Marc Colella Cinematographer

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    I find that somewhat disturbing.

    That's alot released in a small amount of time.
    This has me questioning the quality that will be put into these releases. Will they try to give it the best picture quality possible? The same audio quality? Will they all be barebones discs?

    I get the feeling it may be the same way some studio's launched DVD - with very little care for quality, and with only concern for getting the titles out there on the new format.
     
  7. SteveK

    SteveK Supporting Actor

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    Marc - I think what the statement means is that Columia will release EACH home video product in Blu-ray, not that it will release ALL home video product in Blu-ray. 100% of the titles they release will be in Blu-ray, but that doesn't mean they'll release 100% of their available titles. It's likely to be years, if ever, when 100% of their catalog titles are available in Blu-ray, just as many titles are not currently available on DVD.

    My only concern is that this may force people to upgrade to new DVD equipment, since presumably Blu-ray DVD's will not be readable by existing DVD players. I don't mind upgrading DVD players, but I have no short-range plans to upgrade to DTV until prices drop significantly.

    Steve K.
     
  8. Tony-B

    Tony-B Producer

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    I hope that Columbia still plans on releasing DVDs at the end of next year, because they will basically be committing commercial suicide if they don't. Consumers are finally catching on to DVD, and they don't want to upgrade to HD yet.
     
  9. Eric F

    Eric F Screenwriter

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    Geez, it's VHS vs. Beta all over again. This is their first strike against the DVD Forum's backing of HD-DVD. Sony sure knows how to hold a grudge.

    Sony appears to be trying to confuse the market early.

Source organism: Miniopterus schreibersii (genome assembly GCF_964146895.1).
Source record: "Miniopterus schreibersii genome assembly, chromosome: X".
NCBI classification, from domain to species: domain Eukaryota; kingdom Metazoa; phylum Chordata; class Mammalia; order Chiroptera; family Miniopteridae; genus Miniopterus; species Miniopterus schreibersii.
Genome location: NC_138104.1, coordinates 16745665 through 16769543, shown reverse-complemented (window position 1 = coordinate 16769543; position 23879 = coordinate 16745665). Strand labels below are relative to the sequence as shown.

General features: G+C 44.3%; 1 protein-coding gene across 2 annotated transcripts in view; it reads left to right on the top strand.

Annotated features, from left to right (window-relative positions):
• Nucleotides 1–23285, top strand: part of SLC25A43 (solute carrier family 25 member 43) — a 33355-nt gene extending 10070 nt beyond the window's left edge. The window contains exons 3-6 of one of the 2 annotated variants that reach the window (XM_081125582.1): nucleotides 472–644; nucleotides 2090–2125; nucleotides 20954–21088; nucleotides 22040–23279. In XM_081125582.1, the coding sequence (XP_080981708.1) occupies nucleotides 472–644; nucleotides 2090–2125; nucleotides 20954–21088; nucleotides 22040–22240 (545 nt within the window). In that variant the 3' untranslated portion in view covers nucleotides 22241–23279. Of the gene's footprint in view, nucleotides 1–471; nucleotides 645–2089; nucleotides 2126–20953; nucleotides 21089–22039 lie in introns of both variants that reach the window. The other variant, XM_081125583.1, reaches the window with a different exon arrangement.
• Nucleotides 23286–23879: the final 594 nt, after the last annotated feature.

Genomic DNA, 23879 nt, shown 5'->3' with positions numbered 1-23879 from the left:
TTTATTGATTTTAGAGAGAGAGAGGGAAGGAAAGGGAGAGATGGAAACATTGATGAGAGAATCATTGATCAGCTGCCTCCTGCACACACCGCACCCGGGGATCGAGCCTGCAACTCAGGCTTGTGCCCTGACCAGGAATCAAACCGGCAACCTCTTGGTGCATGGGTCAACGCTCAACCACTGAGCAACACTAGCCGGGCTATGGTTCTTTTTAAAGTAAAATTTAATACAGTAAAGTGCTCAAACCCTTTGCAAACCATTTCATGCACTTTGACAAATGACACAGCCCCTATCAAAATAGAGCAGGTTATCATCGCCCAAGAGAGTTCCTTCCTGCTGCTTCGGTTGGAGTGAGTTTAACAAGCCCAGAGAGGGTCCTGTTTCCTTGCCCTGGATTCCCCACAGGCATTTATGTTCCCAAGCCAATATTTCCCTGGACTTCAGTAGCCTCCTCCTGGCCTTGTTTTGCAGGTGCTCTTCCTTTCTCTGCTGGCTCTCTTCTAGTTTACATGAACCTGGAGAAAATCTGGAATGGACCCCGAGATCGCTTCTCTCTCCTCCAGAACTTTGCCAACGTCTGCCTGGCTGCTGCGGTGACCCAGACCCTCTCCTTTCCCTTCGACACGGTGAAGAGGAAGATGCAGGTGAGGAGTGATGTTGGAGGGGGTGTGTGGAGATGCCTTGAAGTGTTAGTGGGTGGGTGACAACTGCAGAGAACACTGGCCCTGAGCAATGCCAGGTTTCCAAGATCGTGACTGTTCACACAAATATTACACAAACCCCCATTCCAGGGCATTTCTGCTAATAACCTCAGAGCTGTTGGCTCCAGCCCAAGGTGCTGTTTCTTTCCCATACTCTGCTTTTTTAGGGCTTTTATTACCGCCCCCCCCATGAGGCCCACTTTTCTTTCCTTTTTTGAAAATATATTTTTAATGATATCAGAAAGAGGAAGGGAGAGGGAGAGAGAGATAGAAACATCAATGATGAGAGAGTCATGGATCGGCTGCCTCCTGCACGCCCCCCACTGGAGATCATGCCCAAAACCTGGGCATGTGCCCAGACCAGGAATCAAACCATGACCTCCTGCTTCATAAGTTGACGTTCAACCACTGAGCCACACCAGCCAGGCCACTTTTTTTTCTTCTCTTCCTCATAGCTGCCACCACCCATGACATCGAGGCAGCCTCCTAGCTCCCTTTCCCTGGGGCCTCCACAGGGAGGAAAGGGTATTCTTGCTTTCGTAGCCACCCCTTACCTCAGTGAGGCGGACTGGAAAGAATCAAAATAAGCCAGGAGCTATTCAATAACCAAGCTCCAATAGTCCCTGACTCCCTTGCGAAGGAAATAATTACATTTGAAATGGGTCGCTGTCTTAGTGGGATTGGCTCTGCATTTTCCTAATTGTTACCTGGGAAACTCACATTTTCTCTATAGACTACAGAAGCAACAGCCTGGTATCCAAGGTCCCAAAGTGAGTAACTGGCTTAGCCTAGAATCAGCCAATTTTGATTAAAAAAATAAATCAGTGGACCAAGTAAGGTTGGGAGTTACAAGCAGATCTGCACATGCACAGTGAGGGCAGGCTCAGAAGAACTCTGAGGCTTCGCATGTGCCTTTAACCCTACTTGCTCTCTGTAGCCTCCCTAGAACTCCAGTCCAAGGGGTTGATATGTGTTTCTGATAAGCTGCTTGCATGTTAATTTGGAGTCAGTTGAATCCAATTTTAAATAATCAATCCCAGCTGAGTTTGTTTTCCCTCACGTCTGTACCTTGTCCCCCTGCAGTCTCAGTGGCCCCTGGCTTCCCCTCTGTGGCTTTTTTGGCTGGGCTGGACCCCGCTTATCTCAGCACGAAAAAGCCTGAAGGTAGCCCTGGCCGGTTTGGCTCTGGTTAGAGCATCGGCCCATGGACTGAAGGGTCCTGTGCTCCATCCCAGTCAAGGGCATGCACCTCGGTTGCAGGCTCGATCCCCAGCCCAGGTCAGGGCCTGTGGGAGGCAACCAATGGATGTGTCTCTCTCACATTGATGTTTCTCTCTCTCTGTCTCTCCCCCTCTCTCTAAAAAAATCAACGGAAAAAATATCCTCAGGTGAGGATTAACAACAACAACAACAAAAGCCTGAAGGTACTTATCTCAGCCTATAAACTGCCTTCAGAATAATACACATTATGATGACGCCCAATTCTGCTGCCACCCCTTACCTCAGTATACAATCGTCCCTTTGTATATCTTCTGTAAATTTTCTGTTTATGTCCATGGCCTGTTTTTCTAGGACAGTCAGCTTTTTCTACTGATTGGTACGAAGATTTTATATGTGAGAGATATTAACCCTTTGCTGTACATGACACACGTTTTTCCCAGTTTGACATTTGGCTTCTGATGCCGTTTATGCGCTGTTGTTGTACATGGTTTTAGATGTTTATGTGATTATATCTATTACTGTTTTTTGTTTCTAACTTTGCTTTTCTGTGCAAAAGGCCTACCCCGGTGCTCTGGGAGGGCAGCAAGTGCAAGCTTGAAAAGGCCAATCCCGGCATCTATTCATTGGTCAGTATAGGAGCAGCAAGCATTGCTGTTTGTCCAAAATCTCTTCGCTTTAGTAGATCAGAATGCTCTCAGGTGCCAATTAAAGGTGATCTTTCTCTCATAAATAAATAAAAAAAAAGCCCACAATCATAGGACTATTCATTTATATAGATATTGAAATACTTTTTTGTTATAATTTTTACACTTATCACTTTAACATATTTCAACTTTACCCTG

10. Craig S

    Craig S Producer
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    This is a confusing statement. But surely they're not abandoning DVD by the end of next year??

    I'm assuming they are saying that by the end of 2005 all Columbia standard DVD/video releases will have a Blu-ray counterpart released day-and-date.

    That's pretty aggressive, especially considering we're 20 months away and as of yet there are no Blu-ray players for sale in this country (Right??)
     
  11. Brajesh Upadhyay

    Brajesh Upadhyay Supporting Actor

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    I can already imagine Columbia planning double- & triple-dipping w/double-disc Blu-Ray sets & SuperBit Blu-Ray discs. [​IMG]
     
  12. GlennH

    GlennH Cinematographer

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    It's poorly worded, but obviously means that they intend to start releasing Blu-ray versions of all their releases, not Blu-ray exclusively. There will still be DVDs too.

    So I wonder if this means you'll have your choice of a DVD with P&S and edge enhancement vs. the Blu-ray in widescreen with no filtering or aliasing?
     
  13. Adam_WM

    Adam_WM Screenwriter

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    So, will blu-ray players be backward compatible?
     
  14. Marc Colella

    Marc Colella Cinematographer

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    Oh, I didn't even read it that way. What you're saying sounds more plausable.